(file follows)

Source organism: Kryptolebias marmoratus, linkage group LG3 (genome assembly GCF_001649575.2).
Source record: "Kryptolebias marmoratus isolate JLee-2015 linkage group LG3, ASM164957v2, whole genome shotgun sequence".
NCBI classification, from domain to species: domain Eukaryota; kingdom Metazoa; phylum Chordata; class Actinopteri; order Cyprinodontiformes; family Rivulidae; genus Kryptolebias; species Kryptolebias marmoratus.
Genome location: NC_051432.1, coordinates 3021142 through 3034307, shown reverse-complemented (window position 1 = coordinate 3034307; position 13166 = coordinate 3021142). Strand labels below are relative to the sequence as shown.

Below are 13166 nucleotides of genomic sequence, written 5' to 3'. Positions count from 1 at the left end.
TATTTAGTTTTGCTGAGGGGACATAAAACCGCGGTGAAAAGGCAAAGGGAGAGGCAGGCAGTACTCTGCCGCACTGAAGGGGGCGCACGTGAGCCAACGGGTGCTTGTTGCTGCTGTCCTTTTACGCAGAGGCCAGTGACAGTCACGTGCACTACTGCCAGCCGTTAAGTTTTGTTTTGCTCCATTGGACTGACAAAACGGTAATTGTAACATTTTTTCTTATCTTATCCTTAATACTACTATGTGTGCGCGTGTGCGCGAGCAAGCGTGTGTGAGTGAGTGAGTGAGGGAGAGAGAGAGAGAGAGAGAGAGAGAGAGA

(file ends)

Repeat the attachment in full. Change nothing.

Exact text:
Source organism: Kryptolebias marmoratus, linkage group LG3 (genome assembly GCF_001649575.2).
Source record: "Kryptolebias marmoratus isolate JLee-2015 linkage group LG3, ASM164957v2, whole genome shotgun sequence".
NCBI classification, from domain to species: domain Eukaryota; kingdom Metazoa; phylum Chordata; class Actinopteri; order Cyprinodontiformes; family Rivulidae; genus Kryptolebias; species Kryptolebias marmoratus.
Genome location: NC_051432.1, coordinates 3021142 through 3034307, shown reverse-complemented (window position 1 = coordinate 3034307; position 13166 = coordinate 3021142). Strand labels below are relative to the sequence as shown.

Below are 13166 nucleotides of genomic sequence, written 5' to 3'. Positions count from 1 at the left end.
TATTTAGTTTTGCTGAGGGGACATAAAACCGCGGTGAAAAGGCAAAGGGAGAGGCAGGCAGTACTCTGCCGCACTGAAGGGGGCGCACGTGAGCCAACGGGTGCTTGTTGCTGCTGTCCTTTTACGCAGAGGCCAGTGACAGTCACGTGCACTACTGCCAGCCGTTAAGTTTTGTTTTGCTCCATTGGACTGACAAAACGGTAATTGTAACATTTTTTCTTATCTTATCCTTAATACTACTATGTGTGCGCGTGTGCGCGAGCAAGCGTGTGTGAGTGAGTGAGTGAGGGAGAGAGAGAGAGAGAGAGAGAGAGAGAGA